626396379 https://github.com/dogsheep/dogsheep-photos/issues/21#issuecomment-626396379 https://api.github.com/repos/dogsheep/dogsheep-photos/issues/21 MDEyOklzc3VlQ29tbWVudDYyNjM5NjM3OQ== RhetTbull 41546558 2020-05-10T22:01:48Z 2020-05-10T22:01:48Z NONE

Frustrates me when package authors create a "drop in" replacement with the same import name...this kind of thing has bitten me more than once! Would've been nicer I think for bpylist2 to do "import bpylist2 as bpylist"

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bpylist.archiver.CircularReference: archive has a cycle with uid(13) 615474990
626395641 https://github.com/dogsheep/dogsheep-photos/issues/21#issuecomment-626395641 https://api.github.com/repos/dogsheep/dogsheep-photos/issues/21 MDEyOklzc3VlQ29tbWVudDYyNjM5NTY0MQ== RhetTbull 41546558 2020-05-10T21:55:54Z 2020-05-10T21:55:54Z NONE

Did removing old bpylist solve the original problem or do you still have a photo that throws circular reference?

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bpylist.archiver.CircularReference: archive has a cycle with uid(13) 615474990
626395507 https://github.com/dogsheep/dogsheep-photos/issues/21#issuecomment-626395507 https://api.github.com/repos/dogsheep/dogsheep-photos/issues/21 MDEyOklzc3VlQ29tbWVudDYyNjM5NTUwNw== RhetTbull 41546558 2020-05-10T21:54:45Z 2020-05-10T21:54:45Z NONE

@simonw does Photos show valid reverse geolocation info? Are you sure you're using bpylist2 and not bpylist? They're both unfortunately imported as "bpylist" so if you somehow got the wrong (original bpylist) version installed, it could be the issue.

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bpylist.archiver.CircularReference: archive has a cycle with uid(13) 615474990
626390317 https://github.com/dogsheep/dogsheep-photos/issues/21#issuecomment-626390317 https://api.github.com/repos/dogsheep/dogsheep-photos/issues/21 MDEyOklzc3VlQ29tbWVudDYyNjM5MDMxNw== RhetTbull 41546558 2020-05-10T21:11:24Z 2020-05-10T21:50:58Z NONE

Ugh....Yeah, I think easiest is to catch the exception and return no place as you suggest. This particular bit of code involves un-archiving a serialized NSKeyedArchiver which uses an object table and it is certainly possible to create a circular reference that way. Because this is happening in the decode, the circular reference must be in the original data. Does Photos show valid reverse geolocation info for the photo in question? If so, Photos may be doing something beyond a simple decode of the binary plist. For now, I'll push a patch to catch the exception.

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bpylist.archiver.CircularReference: archive has a cycle with uid(13) 615474990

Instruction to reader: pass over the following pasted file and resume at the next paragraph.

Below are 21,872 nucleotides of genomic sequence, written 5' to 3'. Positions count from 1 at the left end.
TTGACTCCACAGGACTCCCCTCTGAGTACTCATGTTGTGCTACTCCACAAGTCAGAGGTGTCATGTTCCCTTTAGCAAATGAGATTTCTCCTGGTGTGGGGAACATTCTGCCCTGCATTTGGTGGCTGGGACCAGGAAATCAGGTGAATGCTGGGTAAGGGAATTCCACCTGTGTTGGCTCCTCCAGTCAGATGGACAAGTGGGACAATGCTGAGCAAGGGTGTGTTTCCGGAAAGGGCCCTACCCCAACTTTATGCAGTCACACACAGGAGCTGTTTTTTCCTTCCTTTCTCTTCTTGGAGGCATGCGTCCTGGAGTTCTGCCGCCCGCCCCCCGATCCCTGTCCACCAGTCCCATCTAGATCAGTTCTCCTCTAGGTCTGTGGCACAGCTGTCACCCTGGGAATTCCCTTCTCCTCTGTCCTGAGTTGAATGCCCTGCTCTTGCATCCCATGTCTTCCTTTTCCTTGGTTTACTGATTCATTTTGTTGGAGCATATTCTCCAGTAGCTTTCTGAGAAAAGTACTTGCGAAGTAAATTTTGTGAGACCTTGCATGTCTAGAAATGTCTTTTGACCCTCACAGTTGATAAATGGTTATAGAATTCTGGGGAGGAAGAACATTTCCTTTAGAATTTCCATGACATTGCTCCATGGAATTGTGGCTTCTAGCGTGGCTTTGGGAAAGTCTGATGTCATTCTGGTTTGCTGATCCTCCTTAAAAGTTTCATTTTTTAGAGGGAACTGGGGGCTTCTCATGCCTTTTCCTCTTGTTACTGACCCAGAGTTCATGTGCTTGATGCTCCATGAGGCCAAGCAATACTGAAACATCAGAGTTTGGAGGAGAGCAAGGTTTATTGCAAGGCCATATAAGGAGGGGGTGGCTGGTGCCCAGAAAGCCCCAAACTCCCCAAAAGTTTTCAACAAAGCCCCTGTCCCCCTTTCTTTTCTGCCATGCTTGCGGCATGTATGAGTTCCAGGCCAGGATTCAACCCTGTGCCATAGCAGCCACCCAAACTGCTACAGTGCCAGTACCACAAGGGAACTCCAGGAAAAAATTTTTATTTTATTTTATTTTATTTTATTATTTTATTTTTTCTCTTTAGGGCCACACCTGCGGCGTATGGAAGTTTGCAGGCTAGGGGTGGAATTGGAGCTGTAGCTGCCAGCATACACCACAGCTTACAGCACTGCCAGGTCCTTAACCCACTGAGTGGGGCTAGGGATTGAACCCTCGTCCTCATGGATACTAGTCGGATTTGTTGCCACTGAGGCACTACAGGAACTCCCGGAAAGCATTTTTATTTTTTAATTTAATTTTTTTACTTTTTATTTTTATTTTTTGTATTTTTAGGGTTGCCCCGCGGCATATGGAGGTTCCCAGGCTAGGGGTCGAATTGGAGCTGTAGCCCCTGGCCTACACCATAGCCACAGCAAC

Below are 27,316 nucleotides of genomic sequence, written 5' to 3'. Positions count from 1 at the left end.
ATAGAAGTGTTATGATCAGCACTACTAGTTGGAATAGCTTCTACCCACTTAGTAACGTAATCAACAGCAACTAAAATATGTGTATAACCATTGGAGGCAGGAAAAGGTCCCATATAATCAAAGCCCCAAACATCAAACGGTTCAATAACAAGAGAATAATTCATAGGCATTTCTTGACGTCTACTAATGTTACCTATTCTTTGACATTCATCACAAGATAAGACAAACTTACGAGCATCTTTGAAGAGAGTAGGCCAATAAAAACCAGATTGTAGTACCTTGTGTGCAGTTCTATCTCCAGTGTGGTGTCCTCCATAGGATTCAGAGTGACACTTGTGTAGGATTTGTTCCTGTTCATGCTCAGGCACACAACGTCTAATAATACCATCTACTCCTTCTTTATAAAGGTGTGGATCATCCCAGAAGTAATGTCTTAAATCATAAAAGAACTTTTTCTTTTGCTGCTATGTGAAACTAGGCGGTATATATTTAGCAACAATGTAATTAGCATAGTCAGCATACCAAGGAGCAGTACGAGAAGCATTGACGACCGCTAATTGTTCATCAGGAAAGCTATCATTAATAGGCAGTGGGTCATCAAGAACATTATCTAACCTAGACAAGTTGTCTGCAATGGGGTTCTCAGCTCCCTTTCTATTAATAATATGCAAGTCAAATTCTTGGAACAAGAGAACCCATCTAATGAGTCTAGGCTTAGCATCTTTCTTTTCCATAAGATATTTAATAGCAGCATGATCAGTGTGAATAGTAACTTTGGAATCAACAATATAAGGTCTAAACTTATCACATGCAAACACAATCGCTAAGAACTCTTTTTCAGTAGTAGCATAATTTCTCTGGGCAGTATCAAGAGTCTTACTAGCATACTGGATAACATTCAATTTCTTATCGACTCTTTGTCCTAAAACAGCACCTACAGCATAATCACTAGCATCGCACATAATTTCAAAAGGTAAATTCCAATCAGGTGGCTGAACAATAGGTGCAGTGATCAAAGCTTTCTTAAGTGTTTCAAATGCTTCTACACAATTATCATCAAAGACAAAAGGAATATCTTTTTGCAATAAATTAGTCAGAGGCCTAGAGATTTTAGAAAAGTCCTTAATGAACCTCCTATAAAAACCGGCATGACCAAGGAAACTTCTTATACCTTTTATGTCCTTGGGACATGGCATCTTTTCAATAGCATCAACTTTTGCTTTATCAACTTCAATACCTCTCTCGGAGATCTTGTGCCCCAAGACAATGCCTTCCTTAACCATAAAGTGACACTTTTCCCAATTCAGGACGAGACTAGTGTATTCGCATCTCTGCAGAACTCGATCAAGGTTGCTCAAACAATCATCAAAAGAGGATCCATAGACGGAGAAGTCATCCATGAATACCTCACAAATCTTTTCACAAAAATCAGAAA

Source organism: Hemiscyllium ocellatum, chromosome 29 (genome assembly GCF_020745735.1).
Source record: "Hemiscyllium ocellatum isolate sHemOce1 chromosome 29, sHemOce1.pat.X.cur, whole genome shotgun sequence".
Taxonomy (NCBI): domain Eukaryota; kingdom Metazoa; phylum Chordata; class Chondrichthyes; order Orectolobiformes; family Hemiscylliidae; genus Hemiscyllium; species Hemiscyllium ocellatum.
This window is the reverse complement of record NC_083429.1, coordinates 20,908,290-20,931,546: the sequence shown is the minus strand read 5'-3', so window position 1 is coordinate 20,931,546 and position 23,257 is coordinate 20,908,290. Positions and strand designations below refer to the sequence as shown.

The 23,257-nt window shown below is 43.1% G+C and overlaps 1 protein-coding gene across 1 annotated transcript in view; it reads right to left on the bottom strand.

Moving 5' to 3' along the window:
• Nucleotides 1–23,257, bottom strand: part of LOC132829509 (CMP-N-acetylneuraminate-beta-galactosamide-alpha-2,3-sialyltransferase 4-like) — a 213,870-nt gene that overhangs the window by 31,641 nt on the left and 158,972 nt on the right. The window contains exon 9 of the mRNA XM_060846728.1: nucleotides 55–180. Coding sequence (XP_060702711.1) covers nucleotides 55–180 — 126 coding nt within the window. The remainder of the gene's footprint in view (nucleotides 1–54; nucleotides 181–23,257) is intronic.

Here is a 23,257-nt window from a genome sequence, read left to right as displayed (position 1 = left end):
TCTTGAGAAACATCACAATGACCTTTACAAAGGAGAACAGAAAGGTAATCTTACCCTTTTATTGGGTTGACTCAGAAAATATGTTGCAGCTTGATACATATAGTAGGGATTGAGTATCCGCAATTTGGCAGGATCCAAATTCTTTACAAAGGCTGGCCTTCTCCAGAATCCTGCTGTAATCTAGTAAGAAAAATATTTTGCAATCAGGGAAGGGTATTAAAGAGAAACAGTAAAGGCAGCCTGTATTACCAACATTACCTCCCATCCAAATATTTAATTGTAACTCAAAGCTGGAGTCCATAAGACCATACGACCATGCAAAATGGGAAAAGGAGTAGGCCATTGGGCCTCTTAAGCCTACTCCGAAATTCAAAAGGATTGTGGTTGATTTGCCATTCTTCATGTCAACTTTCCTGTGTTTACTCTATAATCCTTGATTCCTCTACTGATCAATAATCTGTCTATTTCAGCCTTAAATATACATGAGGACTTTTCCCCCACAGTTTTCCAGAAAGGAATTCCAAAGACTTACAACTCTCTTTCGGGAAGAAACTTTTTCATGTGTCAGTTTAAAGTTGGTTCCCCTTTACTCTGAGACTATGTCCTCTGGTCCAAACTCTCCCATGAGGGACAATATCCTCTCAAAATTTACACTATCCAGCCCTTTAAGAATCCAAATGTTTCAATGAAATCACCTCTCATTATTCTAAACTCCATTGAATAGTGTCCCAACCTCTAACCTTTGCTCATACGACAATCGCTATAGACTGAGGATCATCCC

624284539 https://github.com/dogsheep/dogsheep-photos/issues/17#issuecomment-624284539 https://api.github.com/repos/dogsheep/dogsheep-photos/issues/17 MDEyOklzc3VlQ29tbWVudDYyNDI4NDUzOQ== RhetTbull 41546558 2020-05-05T20:20:05Z 2020-05-05T20:20:05Z NONE

FYI, I've got an issue to make osxphotos cross-platform but it's low on my priority list. About 90% of the functionality could be done cross-platform but right now the MacOS specific stuff is embedded throughout and would take some work. Though I try to minimize it, there's sprinklings of ObjC & Applescript throughout osxphotos.

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Only install osxphotos if running on macOS 612860531
623845014 https://github.com/dogsheep/dogsheep-photos/issues/16#issuecomment-623845014 https://api.github.com/repos/dogsheep/dogsheep-photos/issues/16 MDEyOklzc3VlQ29tbWVudDYyMzg0NTAxNA== RhetTbull 41546558 2020-05-05T03:55:14Z 2020-05-05T03:56:24Z NONE

I'm traveling w/o access to my Mac so can't help with any code right now. I suspected ZSCENEIDENTIFIER was a foreign key into one of these psi.sqlite tables. But looks like you're on to something connecting groups to assets. As for the UUID, I think there's two ints because each is 64-bits but UUIDs are 128-bits. Thus they need to be combined to get the 128 bit UUID. You might be able to use Apple's NSUUID, for example, by wrapping with pyObjC. Here's one example of using this in PyObjC's test suite. Interesting it's stored this way instead of a UUIDString as in Photos.sqlite. Perhaps it for faster indexing.

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Import machine-learning detected labels (dog, llama etc) from Apple Photos 612287234